While Mitt Romney and Mike Huckabee slug it out for first place in the Iowa GOP caucuses tomorrow night, I'll be watching to see whether John McCain finishes third. The political health of the candidate who only recently was thought to be dead and buried is surely the best subplot in the '08 Republican saga.
The latest polls suggest that McCain - who has stumped in Iowa only sporadically, and who virtually ignored the state when he first ran in 2000 - might actually grab the third rung, and thus pick up a tailwind as he heads east, to the friendlier turf of New Hampshire, where he is now reportedly tied with Romney for the top slot in the Jan. 8 primary.
Winning the bronze medal in Iowa would be a big story, if only because it would demonstrate McCain's potential appeal to disillusioned GOP voters as the least objectionable candidate. And a third-place finish would further roil the unusually fluid Republican race.
This would be especially true if Huckabee beats Romney in Iowa tomorrow night, despite the latter's huge financial and organizational advantages. A wounded Romney would be ill-positioned to win New Hampshire, where McCain has surged after trailing Romney by 15 points a mere six weeks ago. And a triumphant McCain, buoyed by fresh funds raised via the Internet, would be emboldened to fight on in South Carolina and Florida later this month, and in the 21-state demolition derby on Feb. 5. (Indeed, a newly-released national poll, measuring GOP voter sentiment in those 21 states, reports that McCain is now tied for first, with a sliding Rudy Giuilani.)
Given McCain's indifference to Iowa, a third-place finish would be quite an accomplishment. As a candidate in 2000, he skipped the state altogether; he had long opposed giving federal money to Iowa's production of corn-based ethanol - a political no-no - and he figured that he was dead meat in Iowa as a result. This time around, he showed up on occasion, and ran some radio ads, but not much else. And he would appear to be unpalatable to the GOP electorate. A lot of conservative Iowans, like conservatives elsewhere, still think he's too liberal for their taste on issues like immigration, global warming, and stem cell research. Most religious conservatives still don't trust him, recalling how he once assailed a few of their leaders as "agents of intolerance." And some voters, although they are loathe to say it aloud, might be concerned about his age (he'll turn 72 this summer).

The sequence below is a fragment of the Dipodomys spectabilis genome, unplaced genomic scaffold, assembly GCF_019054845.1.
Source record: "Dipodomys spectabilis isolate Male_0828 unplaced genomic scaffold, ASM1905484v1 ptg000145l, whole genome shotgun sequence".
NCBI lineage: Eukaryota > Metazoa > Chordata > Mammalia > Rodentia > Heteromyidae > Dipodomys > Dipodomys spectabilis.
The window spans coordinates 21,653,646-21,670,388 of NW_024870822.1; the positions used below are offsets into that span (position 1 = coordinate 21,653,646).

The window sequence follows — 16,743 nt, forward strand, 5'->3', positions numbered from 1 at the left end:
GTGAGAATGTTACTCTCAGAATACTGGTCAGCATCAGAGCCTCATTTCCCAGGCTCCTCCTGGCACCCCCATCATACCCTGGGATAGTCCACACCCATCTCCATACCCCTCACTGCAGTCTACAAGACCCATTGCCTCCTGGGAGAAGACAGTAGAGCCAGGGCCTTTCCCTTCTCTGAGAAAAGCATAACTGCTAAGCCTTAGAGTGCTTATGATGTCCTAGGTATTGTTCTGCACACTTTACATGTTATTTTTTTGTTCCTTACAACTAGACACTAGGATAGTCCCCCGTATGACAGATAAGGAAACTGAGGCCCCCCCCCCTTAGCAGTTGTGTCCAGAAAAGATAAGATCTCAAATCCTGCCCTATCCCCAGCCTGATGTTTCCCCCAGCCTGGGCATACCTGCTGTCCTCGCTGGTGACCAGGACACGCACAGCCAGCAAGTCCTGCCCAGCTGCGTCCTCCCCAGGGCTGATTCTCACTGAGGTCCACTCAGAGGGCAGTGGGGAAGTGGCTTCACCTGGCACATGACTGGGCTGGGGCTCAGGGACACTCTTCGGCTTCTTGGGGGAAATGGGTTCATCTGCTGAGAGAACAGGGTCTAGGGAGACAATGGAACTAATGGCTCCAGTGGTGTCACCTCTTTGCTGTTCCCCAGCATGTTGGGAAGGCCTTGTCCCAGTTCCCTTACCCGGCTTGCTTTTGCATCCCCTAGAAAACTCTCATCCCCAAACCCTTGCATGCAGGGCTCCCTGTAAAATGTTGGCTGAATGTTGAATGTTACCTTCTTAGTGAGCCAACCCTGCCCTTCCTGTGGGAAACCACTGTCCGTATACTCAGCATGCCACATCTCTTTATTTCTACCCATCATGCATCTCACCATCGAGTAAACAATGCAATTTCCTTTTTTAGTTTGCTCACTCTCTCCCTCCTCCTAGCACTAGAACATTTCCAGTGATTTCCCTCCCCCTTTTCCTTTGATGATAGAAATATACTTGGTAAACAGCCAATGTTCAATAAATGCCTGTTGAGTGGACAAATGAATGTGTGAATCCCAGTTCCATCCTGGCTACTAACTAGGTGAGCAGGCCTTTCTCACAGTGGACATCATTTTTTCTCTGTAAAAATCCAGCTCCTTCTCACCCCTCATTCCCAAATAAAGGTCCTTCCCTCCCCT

Yet he might be carving out a niche as the fallback candidate - the guy with more foreign policy experience than Huckabee (who has none) and Giuliani (who has never even visited Iraq, and who quit the Iraq study group); the guy who flip-flops a lot less than Romney, and seems more authentic anyway; the guy with the compelling personal story who quickens the pulse more than, say, the pulse-challenged Fred Thompson. And, on the affirmative side of the ledger, he could attract some fiscal conservatives who like his consistent opposition to earmarked pork, and he could attract hawkish Republicans who agree with his longstanding argument that the war has been incompetently executed.
It's noteworthy that McCain has managed stay alive after losing his high-priced hired helpers, all of whom quit his campaign six months ago. No longer the designated GOP establishment frontrunner, McCain seems a lot more comfortable living off the land, behaving more as an anti-establishment insurgent, operating on a wing and a prayer.
If, tomorrow night, Iowa caucus-goers give him the boost he needs to win New Hampshire, this would not automatically mean that he is destined to win the GOP nomination. Hardly. Even with a fresh infusion of funds, he would have to do battle with Romney's war chest and personal wealth. But if McCain can sustain his candidacy beyond New Hampshire and into the second round of states, he will sharpen the intramural GOP debate, forcing the party's grassroots voters to ponder this question:
Is it better to nominate a moneyed weathervane who markets himself as an orthodox establishment Republican (Romney), a 9/11 "hero" with a lot of baggage (Giuliani), an ordained pastor who attributes his polling rise to God's will and who as governor paroled murderers out of Christian compassion (Huckabee), an antiwar insurgent who's out of step with the party on the war issue (Ron Paul), a snooze who's better off sticking to TV (Thompson)...or McCain, who consistently polls as the most electable candidate, in part because he does not play as an orthodox establishment Republican?